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APPX Client/Server Installation and Configuration


This information only applies to very old versions of APPX (pre 4.2). Consult the installation instructions for your release for more up to date information.

APPX/Client lets users run the user-interactive portion (keyboard, mouse, and monitor) of the APPX Development and Runtime Environments on local PCs as thin clients, with the bulk of applications running on an APPX/Server. APPX/Client runs under Windows 95, Windows 98, Windows NT, Windows 2000, and Windows XP, as well as several distributions of Linux.

APPX/Server resides on a central UNIX, Windows, or Linux server. It connects to APPX/Client over a TCP/IP link, which can run over the Internet. APPX/Server waits for APPX/Clients to log in to it. After authenticating Clients, it launches an APPX Application Server session to service each remote Client.

APPX Application Server processes are identical to locally invoked copies of APPX, except that the APPX/Client at the other end of the TCP/IP connection handles keyboard screen and mouse operations. Also, facility is provided to run processes on the remote Client.

In addition to APPX/Client, APPX/Server can also service APPX/Net Clients. APPX/NET allows APPX Applications running on remote platforms (Windows or Unix) to access APPX data on local platforms (including data accessible locally via APPX/RDMS back end connections).

Thus, APPX/Server can service both thin APPX/Clients and APPX/NET Client processes on remote processors. APPX/Server runs on all APPX platforms except VMS.

To install and configure APPX/Client and APPX/Server, do the following:

  1. Install APPX/Client on Client PC
  2. Install APPX/Server for Unix, or...
  3. Install APPX/Server for Windows
  4. Invoke APPX/Client from Client PC
  5. Create Multiple APPX/Servers
  6. Notes
  7. Deault Keymap

Installation and Configuration

Install APPX/Client on Client PC.

Copy the appx.exe engine from an existing copy of APPX for Windows (release 3.3 or greater) to your Client PC. Make sure that the release version of APPX for Windows that you are using on your client matches the release version you are running on your UNIX or NT server.

If you don't have a copy of appx.exe readily available, you can download it:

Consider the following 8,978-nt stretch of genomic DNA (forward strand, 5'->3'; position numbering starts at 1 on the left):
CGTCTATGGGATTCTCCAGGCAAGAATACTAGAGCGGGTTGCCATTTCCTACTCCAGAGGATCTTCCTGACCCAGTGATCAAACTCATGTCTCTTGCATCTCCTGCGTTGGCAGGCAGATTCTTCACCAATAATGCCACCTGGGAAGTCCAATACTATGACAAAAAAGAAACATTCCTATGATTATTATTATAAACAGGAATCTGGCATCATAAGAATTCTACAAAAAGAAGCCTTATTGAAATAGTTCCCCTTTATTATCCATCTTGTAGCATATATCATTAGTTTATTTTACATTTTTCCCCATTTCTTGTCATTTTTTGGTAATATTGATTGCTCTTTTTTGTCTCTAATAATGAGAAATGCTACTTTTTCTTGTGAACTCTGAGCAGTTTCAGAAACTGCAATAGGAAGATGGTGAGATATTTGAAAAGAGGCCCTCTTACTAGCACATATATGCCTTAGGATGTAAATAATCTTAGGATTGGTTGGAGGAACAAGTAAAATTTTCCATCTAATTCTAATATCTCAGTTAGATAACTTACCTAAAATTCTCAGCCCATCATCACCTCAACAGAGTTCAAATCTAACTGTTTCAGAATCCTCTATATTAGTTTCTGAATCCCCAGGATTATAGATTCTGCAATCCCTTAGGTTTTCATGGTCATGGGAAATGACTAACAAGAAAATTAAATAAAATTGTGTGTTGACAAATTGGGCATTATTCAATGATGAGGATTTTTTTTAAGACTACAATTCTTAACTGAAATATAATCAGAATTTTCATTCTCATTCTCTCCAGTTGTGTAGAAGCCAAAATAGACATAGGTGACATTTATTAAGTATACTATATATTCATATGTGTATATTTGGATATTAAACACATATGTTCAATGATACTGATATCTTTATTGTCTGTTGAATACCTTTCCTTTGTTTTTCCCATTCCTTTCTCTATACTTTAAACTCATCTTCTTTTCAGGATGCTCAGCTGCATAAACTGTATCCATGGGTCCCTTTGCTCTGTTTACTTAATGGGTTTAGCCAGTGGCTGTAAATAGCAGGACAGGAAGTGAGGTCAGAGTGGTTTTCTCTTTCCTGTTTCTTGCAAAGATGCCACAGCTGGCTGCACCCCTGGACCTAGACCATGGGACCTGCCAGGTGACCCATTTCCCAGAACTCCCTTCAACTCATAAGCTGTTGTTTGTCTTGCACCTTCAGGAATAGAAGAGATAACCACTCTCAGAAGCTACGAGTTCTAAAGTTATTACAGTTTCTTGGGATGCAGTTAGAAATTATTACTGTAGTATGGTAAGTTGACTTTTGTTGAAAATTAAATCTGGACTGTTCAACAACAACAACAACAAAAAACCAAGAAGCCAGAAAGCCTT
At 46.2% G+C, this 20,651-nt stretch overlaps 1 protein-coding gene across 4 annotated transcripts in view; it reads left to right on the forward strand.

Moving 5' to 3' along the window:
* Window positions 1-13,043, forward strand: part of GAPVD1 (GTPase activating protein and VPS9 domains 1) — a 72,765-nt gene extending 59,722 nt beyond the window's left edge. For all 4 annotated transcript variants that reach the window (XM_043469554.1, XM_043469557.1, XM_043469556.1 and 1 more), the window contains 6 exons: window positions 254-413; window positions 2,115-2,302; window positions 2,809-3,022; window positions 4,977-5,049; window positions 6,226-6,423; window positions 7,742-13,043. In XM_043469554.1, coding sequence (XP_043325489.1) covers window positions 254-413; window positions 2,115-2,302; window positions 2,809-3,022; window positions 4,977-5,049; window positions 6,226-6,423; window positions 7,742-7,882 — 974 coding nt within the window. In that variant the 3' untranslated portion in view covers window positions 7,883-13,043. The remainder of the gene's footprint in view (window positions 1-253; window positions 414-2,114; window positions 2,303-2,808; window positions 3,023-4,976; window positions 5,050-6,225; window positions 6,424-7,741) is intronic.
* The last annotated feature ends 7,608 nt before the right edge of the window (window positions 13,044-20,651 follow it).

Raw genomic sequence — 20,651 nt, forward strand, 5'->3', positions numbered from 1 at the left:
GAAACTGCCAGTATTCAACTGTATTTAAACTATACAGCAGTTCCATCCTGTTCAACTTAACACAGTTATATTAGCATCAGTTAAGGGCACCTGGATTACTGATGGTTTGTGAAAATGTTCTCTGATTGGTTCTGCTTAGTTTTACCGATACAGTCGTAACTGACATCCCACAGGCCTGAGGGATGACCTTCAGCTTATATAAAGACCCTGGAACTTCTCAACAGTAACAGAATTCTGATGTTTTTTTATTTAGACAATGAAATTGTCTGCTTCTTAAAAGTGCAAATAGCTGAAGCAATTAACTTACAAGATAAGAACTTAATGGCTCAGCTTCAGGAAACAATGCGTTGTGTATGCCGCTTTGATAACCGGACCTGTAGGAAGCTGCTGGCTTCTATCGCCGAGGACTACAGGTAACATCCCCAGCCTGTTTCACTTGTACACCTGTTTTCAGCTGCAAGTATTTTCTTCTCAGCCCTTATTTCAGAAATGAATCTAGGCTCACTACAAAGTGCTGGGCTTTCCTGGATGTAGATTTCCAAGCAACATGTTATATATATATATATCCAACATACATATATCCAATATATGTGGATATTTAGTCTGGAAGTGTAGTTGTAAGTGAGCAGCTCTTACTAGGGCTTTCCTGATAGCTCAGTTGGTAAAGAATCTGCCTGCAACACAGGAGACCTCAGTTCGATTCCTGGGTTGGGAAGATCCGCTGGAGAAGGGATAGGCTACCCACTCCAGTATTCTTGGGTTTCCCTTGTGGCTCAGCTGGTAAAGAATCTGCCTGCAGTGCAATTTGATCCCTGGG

From here for APPX Release 3.5 or

From here for APPX Release 4.x

(The Windows Client is ~1.6 meg.)

Install APPX/Server for Unix ("appxd")

Get a Product Registration for APX / GCS.

The GCS (GUI Client/Server) Product Registration is a lower level registration to your main APPX Registration. Product Registrations are editable from the APPX Main Menu via 3) System Administration, 1) System Setup, 1) System Registration. Then press ENTER to edit your Product Registrations.

To request a GCS Product Registration, send an email to Tech Support ( techsupp@appx.com).

Check for presence of APPX/Server components.

There are two components to APPX/Server: the 'appxd' daemon, and the 'start-appxd.sh' shell script. The script is used to invoke the 'appxd' daemon. Both components reside in the 'tools' directory ($APPXPATH/../tools/).

The "root" user must run 'start-appxd.sh'. It launches the appxd daemon that then runs in background, waiting for APPX/Clients to start up. When new APPX/Clients link up with appxd, they spawn new APPX/Server sessions, one per client.

'appxd' must be owned by root, and have its 's' bit set.

These may be accomplished by:

  • chown root appxd
  • chmod 755 appxd
  • chmod u+s appxd

Modify 'start-appxd.sh' to specify the correct APPXPATH.

In 'start-appxd.sh', you will find a statement ...

  • APPXPATH="//data"
If APPX is installed in /usr/appx, you would modify this to ...

  • APPXPATH="usr/appx/data"

Set your TCP/IP Socket Port to assign to the Application Server

You will find the statement ...

  • APPX_PORT=8060
If you are running only a single server from your system (as is usually the case), you will probably be able to leave this APPX_PORT set to 8060 (an arbitrary number). The important thing is that your Socket Ports be unique.

Optional: You may want to put a 'memo' entry into the /etc/services system file, reserving socket port #8060, or whatever port# you choose, in order to avoid possible future conflicts with socket ports used by other server applications.

Point APPX_SERVER to the desired APPX Engine.

Typically this is ...